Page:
Cell phone-as-briefcase analogy no longer works, says Goldstein
An upcoming appeal on the issue of whether police can look through an accused’s cell phone without a warrant will likely delve further into the new idea that mobiles are not like briefcases, but digital portals, says Toronto criminal lawyer Sam Goldstein. Read Fearon Factum
The appellant in the case, Kevin Fearon, was charged with various counts of weapons offences after he was seen associating with a suspect in an armed jewelry robbery. He was stopped and searched and found with a cell phone in his pocket. The police removed his cell phone and began looking through it for evidence to connect him to the robbery, says Goldstein, who is representing Fearon.
His cell phone was searched both at the scene of this arrest and throughout the night while he was held in custody. The officer on scene saw a photograph of a handgun and an unsent text. The phone also contained a photograph of a handgun later identified by the victim as similar to the handgun pointed at her during the robbery, adds Goldstein.
According to the factum, Fearon’s conviction “rested on the admissibility of the cell phone evidence and his confession.”
In appealing his December 2010 conviction, the appellant is challenging the admissibility of his statement and says that had the court had the benefit of the decision in R v. Manley,  O.J. No. 642, (released after the decision in the accused’s trial), the judge’s analysis would have been different and she would have excluded the cell phone evidence.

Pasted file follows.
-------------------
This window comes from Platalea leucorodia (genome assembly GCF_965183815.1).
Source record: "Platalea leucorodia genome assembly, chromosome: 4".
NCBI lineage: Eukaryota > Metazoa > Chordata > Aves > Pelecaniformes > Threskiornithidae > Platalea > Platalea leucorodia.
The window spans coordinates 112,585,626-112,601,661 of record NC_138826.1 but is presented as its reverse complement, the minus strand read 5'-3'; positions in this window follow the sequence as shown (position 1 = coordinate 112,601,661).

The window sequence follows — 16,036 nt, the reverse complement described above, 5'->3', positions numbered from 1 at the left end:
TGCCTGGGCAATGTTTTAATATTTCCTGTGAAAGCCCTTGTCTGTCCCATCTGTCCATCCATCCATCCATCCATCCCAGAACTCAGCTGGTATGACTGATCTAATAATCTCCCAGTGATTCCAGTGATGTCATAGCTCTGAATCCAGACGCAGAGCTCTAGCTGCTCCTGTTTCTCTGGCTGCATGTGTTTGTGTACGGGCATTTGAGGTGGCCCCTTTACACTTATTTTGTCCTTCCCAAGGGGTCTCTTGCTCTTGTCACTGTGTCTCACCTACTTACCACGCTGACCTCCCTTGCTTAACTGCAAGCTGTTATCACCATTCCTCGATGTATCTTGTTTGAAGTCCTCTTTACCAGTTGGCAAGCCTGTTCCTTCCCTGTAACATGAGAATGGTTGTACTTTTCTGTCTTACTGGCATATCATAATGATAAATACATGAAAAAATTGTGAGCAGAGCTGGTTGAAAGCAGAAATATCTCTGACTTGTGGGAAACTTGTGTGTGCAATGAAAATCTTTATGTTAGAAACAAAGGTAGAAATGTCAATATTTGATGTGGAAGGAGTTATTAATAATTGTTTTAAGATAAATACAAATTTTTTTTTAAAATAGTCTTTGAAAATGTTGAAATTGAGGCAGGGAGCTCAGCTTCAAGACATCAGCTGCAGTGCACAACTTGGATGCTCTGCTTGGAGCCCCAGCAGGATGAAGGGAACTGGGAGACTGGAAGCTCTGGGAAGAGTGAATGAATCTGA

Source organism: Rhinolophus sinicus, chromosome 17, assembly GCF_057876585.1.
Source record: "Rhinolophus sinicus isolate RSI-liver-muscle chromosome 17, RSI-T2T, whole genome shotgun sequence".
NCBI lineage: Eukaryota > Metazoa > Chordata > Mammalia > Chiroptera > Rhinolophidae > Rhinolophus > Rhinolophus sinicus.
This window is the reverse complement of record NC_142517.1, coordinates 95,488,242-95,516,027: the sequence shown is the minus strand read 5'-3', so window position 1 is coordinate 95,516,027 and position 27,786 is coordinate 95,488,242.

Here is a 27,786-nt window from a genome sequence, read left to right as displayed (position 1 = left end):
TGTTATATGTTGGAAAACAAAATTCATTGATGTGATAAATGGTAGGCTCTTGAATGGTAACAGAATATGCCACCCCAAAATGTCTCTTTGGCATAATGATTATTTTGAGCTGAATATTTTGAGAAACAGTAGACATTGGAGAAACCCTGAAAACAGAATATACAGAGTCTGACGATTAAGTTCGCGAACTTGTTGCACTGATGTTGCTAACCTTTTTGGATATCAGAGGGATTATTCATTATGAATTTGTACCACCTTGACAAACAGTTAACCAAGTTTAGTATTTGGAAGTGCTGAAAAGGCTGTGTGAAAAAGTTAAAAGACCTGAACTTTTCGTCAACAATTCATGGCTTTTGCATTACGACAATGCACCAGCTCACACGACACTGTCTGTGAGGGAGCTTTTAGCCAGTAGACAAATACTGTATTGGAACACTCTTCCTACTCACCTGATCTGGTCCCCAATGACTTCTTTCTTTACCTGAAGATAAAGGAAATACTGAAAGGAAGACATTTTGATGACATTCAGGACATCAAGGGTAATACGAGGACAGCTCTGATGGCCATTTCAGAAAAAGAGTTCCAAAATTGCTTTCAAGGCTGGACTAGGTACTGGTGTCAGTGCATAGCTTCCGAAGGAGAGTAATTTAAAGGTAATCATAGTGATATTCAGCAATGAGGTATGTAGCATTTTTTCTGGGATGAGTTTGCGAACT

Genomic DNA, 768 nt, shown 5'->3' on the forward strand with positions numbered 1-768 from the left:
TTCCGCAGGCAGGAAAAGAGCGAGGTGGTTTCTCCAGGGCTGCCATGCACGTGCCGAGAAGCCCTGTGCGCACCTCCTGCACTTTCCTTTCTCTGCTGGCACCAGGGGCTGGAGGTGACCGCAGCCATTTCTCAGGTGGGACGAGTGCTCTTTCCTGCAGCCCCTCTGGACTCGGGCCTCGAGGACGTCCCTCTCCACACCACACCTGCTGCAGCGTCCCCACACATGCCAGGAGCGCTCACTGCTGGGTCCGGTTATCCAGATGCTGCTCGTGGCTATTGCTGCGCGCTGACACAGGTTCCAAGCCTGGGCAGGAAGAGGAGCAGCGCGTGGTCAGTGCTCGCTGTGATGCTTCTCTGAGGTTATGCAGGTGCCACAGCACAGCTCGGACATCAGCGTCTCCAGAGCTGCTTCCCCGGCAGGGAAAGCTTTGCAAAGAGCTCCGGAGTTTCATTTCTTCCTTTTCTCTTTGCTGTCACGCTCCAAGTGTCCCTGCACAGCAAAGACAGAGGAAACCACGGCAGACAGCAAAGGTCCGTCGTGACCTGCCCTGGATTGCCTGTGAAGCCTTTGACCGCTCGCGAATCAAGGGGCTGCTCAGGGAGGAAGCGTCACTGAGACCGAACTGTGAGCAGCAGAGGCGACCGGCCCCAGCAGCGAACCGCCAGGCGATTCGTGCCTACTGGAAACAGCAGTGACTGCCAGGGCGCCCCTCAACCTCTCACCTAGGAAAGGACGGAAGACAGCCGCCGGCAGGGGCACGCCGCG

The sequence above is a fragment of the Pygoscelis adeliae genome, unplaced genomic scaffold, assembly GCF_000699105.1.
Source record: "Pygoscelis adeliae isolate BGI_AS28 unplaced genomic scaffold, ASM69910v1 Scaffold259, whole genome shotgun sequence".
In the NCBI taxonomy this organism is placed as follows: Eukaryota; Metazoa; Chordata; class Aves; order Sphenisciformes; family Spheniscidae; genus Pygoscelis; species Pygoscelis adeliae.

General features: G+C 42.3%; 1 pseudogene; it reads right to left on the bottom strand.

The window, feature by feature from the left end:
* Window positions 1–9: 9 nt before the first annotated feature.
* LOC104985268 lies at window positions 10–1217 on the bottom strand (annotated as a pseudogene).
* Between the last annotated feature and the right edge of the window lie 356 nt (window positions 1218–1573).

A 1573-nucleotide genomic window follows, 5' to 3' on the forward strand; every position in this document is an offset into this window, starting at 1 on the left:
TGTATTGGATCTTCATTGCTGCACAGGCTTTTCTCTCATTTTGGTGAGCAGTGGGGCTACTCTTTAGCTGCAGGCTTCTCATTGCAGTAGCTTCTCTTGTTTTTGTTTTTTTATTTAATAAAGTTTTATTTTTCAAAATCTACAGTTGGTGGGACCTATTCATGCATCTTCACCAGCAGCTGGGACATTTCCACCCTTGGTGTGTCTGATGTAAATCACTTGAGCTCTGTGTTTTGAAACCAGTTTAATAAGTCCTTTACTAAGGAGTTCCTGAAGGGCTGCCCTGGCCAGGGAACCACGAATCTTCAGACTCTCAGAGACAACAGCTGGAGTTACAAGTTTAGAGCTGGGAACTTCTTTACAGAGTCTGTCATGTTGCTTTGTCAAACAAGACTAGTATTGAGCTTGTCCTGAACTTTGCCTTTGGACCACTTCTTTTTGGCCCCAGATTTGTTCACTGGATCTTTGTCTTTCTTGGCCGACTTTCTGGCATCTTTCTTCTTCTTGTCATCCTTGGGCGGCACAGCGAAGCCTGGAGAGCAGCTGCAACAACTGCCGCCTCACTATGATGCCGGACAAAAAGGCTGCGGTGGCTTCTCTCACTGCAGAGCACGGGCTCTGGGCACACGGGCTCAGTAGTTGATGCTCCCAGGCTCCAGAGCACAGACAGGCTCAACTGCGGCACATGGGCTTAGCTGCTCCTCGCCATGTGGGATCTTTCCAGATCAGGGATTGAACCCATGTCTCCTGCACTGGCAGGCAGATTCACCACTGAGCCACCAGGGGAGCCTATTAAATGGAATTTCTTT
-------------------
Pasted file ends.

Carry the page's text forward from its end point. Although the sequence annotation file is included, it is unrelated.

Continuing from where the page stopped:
“Seizure and searches of cell phones is becoming more frequent with the ubiquitous use of cell phones and they are literal digital drop boxes of private information,” says Goldstein.
“Courts have been slow in recognizing that the standard thinking of a cell phone as a briefcase and analysis no longer works. Cell phones are more like digital portals. Unlike in a briefcase, when you remove a document from a cell phone, there is always a trace of it left. Moreover, cell phones also function like time machines. You can go back in time to see what a person was browsing on the Internet or sit on the phone and wait to see who is contacting the cell phone’s owner in the future,” he adds.
The Canadian Civil Liberties Association, Criminal Lawyers Association and Federal Prosecution Services have all sought leave of the court to act as intervenors in the case, says Goldstein.
The appeal is set to be heard Sept. 7 at the Ontario Court of Appeal.